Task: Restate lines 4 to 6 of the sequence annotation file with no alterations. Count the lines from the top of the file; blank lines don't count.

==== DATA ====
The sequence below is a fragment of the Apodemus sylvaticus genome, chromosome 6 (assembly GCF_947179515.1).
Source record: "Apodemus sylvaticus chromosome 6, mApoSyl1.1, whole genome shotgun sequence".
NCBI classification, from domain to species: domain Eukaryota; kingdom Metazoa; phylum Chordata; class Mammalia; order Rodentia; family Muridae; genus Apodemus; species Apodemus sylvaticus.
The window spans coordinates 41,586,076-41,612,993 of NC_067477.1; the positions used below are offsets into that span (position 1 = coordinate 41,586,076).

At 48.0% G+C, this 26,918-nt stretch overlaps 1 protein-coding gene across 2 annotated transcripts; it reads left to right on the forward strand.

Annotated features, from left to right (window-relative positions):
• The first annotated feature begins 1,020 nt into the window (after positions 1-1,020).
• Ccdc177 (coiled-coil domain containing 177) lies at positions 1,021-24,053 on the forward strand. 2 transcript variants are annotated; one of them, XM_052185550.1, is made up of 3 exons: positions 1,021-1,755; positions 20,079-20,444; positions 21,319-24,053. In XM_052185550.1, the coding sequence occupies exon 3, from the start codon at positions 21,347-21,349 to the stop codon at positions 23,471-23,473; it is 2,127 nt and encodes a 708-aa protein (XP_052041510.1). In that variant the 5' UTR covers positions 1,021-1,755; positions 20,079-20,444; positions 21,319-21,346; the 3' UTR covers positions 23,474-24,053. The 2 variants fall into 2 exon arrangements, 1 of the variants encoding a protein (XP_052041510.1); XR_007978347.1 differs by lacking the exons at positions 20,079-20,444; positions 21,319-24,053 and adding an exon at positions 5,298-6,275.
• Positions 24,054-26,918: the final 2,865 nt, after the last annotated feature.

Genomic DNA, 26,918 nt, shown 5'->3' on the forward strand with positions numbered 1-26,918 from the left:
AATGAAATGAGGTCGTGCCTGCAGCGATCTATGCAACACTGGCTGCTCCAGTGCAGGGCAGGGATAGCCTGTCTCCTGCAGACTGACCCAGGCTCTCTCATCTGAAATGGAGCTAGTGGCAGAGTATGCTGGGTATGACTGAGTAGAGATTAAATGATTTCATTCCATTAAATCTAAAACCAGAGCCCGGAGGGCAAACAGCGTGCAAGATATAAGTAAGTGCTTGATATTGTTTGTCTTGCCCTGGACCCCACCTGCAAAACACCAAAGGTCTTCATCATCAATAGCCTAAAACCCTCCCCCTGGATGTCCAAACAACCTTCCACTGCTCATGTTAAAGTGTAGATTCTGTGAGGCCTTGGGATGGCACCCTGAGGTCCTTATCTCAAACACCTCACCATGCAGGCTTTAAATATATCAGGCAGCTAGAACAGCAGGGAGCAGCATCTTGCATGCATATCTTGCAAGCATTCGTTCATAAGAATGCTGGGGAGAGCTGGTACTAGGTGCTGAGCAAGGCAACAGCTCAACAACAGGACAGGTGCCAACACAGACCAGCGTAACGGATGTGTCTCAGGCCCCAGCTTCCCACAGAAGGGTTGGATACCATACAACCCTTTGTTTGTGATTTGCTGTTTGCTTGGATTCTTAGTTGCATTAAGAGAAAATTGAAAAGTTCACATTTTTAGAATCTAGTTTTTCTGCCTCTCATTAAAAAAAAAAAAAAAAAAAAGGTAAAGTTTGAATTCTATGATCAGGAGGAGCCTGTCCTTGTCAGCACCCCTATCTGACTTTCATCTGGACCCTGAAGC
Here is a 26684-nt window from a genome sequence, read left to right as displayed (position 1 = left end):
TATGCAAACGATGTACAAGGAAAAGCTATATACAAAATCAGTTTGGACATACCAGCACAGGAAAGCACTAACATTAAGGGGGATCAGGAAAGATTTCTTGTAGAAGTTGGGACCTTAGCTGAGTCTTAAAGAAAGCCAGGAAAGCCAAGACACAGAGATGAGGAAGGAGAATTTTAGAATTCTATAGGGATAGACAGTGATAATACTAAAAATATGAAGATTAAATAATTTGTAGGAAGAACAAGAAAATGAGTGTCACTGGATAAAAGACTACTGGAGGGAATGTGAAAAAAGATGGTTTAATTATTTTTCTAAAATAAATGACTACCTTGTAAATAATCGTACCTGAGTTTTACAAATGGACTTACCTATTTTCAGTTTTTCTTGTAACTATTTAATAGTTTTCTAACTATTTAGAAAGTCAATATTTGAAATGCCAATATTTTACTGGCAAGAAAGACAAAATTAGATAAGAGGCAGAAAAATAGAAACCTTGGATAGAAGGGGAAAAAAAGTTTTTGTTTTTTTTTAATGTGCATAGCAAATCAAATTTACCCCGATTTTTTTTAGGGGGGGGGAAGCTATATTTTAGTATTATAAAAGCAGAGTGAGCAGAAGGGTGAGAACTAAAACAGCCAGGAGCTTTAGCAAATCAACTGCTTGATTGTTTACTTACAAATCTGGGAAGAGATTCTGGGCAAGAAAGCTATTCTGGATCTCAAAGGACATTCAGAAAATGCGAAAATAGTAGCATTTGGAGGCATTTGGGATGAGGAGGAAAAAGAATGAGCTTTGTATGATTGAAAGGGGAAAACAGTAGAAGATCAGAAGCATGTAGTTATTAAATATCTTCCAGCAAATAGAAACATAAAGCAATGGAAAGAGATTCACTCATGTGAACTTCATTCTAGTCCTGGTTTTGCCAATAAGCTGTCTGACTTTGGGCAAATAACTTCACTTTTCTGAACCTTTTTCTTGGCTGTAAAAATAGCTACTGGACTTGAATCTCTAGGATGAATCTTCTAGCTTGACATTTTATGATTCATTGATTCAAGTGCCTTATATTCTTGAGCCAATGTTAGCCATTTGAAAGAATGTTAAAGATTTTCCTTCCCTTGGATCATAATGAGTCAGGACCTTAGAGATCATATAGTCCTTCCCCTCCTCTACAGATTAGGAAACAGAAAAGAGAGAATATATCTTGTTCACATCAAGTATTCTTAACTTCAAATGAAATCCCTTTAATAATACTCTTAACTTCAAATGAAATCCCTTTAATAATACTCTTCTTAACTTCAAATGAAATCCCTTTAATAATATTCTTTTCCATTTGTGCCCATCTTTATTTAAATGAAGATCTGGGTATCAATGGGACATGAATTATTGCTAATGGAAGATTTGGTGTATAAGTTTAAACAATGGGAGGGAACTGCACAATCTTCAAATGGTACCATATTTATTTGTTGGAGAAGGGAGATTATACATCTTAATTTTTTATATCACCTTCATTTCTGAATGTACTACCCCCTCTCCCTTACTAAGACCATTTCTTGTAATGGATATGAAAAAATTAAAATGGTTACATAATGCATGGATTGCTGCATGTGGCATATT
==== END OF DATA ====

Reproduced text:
The window spans coordinates 41,586,076-41,612,993 of NC_067477.1; the positions used below are offsets into that span (position 1 = coordinate 41,586,076).

At 48.0% G+C, this 26,918-nt stretch overlaps 1 protein-coding gene across 2 annotated transcripts; it reads left to right on the forward strand.

Annotated features, from left to right (window-relative positions):